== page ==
Doug: That’s the perfect explanation. I didn’t realize you had to make your own MEMS tools. That’s a big endeavor for almost any company, and that is why you guys are the last ones standing and the leader in MEMS resonators.

I want to now ask about MEMS vs. quartz. Near term it’s about replacing older technology, but in the longer term, there is an opportunity to create your categories because MEMS is a new technology. MEMS allows for new form factors and precision, and the roadmap is better because of its silicon.

So I would love to hear where you are making new categories and why some of your customers have intentionally gone all-in on MEMS very early. These companies could have used Quartz, but they chose MEMS, so why is that?

Rajesh: To size it for you again, it’s an $8 billion market, and it was a $4 billion market a decade ago. It will be ~$16 billion market in ten-ish years. SiTime is only a ~$300 million revenue company today, give or take. Even if we were to grow rapidly to get to a couple of billion in revenue by the end of the decade, we would be a small percentage of the market.

The point I’m making is that our goal is not to replace the legacy technology, but our goal is to recognize the needs of new markets like 5G, datacenter, automotive, healthcare, advanced military specifications, high-end industrial, and IoT. These market’s needs are not being fully addressed, so instead of returning to legacy use cases like PCs and Laptops, we are jumping ahead to new use cases.

We found over 300 new use cases for our chips at the last count. So when we go to new use cases, we are in a world of 80% single source, in spite of the fact that there are 30-40 crystal companies and some semiconductor companies that are doing clocking. SiTime becomes the single source 80% of the time, and this is because we have discernable benefits to the customer because no one wants to be forced into a single source component.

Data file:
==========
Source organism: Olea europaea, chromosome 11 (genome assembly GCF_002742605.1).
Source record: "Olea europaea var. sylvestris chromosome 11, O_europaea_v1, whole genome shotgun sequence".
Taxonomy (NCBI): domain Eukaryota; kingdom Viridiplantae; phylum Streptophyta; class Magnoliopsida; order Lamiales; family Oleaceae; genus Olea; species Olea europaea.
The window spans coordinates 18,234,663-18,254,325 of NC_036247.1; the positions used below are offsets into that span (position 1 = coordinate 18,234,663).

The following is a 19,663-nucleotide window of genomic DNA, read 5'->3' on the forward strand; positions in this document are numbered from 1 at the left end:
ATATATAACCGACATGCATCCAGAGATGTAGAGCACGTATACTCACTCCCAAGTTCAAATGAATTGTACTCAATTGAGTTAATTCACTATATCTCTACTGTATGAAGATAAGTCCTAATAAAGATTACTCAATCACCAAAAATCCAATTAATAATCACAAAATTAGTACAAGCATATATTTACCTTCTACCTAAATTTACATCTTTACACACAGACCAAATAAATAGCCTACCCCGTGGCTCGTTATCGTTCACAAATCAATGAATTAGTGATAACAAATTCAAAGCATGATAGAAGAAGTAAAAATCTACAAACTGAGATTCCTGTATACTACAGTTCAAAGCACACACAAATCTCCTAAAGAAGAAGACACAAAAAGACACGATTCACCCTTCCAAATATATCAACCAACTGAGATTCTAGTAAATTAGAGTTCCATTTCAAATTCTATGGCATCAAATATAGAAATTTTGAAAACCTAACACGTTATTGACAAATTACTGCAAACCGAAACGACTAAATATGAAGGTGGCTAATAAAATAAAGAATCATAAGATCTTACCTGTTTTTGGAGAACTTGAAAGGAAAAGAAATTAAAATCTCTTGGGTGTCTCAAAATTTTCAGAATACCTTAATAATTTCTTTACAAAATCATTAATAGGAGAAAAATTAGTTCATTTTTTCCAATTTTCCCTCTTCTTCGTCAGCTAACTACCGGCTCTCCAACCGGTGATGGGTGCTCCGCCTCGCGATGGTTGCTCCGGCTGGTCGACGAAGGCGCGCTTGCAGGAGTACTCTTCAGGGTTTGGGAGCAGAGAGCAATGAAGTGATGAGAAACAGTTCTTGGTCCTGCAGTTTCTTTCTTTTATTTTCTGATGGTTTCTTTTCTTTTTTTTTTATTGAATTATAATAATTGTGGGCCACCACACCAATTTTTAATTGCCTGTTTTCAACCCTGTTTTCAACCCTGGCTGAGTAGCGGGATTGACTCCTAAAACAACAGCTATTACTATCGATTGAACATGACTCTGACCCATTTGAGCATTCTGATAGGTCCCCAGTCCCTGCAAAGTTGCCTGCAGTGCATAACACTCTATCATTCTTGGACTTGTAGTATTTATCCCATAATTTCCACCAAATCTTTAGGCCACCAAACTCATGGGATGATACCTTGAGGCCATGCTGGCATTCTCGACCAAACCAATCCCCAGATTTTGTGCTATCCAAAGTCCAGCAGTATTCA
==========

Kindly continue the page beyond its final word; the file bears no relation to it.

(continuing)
So if you look at the growth of timing, you can see what attracted me in 2007 to SiTime. I had a previous successful career building a company called Ikanos communications and exited in 2006 when it was half a billion in market cap and $150 million in revenue company. Ikanos also had a 95% market share against Broadcom, ST, and TI, but I left that business because the market was not scaling and was not big.

My thesis is that the way to establish large companies is to grow into a very large established market and bring a dramatically different solution. If you look at urban transportation, which has existed for 150 years, Uber entered with a dramatically different solution and disrupts it. If you look at advertising, along comes Google with significantly better technology, which disrupts it. Ditto with retail and Amazon.

The thesis is that if you have a large existing technology, you can pick the use cases to which you can bring value and expand from there. We are following the trends, and with that, you can build a great company. As I said before, my previous, Ikanos did not have that luxury. While we were a 95% market share, that was the whole market, and the market wasn’t growing. That’s why I exited from taking it public from 0.

Meanwhile, when I came to SiTime, that was the biggest benefit I saw apart from MEMS and the great team. It was our great strategy and opportunity.